For me, it’s more about the things that you want people to not notice. I have to think about not only the design but all four of our hospitality pillars: design, service, atmosphere and offering. If those things are all balanced properly, then everything feels effortless to a guest. That’s the real trick — we want things to feel as natural as possible despite all the planning it takes and the hard work behind it.

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Jacu arranges custom paper flowers created by Mio Gallery for Riggs Hotel's in-house eatery Cafe Riggs │Photos courtesy Jacu Strauss

5. How did Ketra lighting contribute to your most recent work on the Riggs Hotel?

I’m a big believer in the relationships between light and color, and how it affects materials and finishes. With Ketra, we were able to adjust the lighting after all materials were in, which is a huge advantage. For me personally, one of the hardest parts of a project is choosing paint colors – I usually don’t know what it’s going to be until the project is almost finished. Then it’s all about how lighting works with that color and the chosen finishes. On the Riggs project, I went through so many different paint colors! No one can truly anticipate how things could come together, and Ketra had complete flexibility to adjust the lighting once everything else was in place. That could have been a complete struggle with more conventional lighting.

6. What do you see as some top trends in the area of hospitality design?

That’s a very good question, and five months ago, I would have given you a slightly different answer. As with most everything, the post-COVID world is going to be a big change. People in the industry are really busy doing damage control and trying to prepare for the future. We’ve also definitely moved on from the generic beige hotel where everything looks the same no matter where you are. There’s been a noticeable shift to a more contextual approach for specific environments or locations. The food and beverage side of many hotels is also much more open to becoming part of the neighborhood and inviting locals in.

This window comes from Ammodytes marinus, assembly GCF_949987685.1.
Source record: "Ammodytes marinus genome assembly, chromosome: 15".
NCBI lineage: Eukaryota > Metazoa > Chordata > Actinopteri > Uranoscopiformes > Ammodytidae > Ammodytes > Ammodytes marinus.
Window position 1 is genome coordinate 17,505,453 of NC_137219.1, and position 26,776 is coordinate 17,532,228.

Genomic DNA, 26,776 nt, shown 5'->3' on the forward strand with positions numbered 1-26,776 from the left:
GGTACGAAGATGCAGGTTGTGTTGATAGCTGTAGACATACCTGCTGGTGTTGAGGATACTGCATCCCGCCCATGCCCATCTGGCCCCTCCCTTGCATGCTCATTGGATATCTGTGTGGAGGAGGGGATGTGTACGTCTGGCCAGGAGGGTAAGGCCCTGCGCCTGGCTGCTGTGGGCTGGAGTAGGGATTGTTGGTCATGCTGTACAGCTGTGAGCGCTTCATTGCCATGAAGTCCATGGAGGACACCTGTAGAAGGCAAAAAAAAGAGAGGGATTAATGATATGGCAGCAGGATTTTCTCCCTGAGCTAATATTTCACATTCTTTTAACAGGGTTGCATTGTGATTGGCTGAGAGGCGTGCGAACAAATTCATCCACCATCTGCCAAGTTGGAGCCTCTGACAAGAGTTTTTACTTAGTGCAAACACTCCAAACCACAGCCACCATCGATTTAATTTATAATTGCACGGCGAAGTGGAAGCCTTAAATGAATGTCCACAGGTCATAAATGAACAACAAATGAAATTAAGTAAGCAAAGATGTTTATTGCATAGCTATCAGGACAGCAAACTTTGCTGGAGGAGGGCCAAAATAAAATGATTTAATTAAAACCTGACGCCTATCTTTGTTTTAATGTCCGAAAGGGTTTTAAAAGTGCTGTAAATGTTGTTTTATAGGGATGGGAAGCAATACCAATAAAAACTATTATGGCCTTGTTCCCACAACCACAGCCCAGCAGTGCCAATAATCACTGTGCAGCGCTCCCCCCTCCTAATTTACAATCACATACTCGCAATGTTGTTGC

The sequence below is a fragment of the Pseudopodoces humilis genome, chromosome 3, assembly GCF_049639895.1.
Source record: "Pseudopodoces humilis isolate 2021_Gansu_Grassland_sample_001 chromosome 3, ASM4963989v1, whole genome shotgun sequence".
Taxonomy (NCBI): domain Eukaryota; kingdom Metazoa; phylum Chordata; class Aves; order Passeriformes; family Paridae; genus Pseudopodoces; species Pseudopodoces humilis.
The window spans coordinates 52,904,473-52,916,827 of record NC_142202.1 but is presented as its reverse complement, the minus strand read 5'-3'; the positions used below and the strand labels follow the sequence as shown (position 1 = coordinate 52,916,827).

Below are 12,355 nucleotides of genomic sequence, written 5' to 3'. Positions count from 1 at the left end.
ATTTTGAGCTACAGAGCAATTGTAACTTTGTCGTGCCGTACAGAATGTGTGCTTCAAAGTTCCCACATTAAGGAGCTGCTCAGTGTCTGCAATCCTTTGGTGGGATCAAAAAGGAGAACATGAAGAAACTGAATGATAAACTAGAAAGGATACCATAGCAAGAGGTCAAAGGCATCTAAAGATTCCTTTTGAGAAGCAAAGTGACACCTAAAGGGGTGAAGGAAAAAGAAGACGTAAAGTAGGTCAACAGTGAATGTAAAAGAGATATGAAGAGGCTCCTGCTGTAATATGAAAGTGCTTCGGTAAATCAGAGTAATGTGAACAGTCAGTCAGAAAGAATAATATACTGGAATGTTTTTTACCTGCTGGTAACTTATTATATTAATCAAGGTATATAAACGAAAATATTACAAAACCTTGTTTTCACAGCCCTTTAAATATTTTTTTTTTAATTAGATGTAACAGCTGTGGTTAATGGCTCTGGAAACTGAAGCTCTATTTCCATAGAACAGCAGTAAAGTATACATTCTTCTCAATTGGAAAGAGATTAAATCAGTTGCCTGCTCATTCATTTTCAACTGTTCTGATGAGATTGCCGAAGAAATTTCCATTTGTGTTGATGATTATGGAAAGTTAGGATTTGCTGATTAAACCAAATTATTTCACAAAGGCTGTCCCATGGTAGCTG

There seems to be a friendlier competition between smaller hotel groups as well, perhaps because with boutique properties, there is more freedom to do something unique. In some cities now, there is so much variety for people to pick and choose. Our philosophy has always been to start from scratch in new cities instead of copying across multiple locations — other groups are doing this more and more, too.

We’re looking to design spaces that only make sense in the context of their city— you couldn’t just copy and paste the design anywhere.

Jacu Strauss
Creative Director, The Lore Group

7. What’s next for you?

We have two hotel projects in the pipeline, one of which is a second hotel for us in D.C. — but it’s very different in style from the Riggs Hotel. We also just redesigned a restaurant in the Kimpton De Witt hotel in Amsterdam called Celia’s that will hopefully open later this year. And of course, we are always looking for more beautiful properties that need our love and care. At the moment, however, we are also very focused on what the post-COVID-19 world will look like for the hospitality industry. Our current priority is to make all our hotels and restaurants safe and comfortable for both staff and guests.

 

BlogPost_0004_0003_RiggsHotel_01_20_20_LARGEPhotography: ©Jennifer Hughes

To see more of Jacu Strauss’s work on the beautifully unique Riggs Hotel, check out their online photo gallery. And if you enjoyed this feature, we invite you to browse previous interviews with architect Erin Nies of Studio Llou, plus integrators Ed Gilmore of Gilmore’s Sound Advice, and Shannon Bush of ServiceTech. You may also enjoy our dialogues with designers Sara McElroy of Silver Shoe Design, and Erin Dreyfous of Tillotson Design Associates.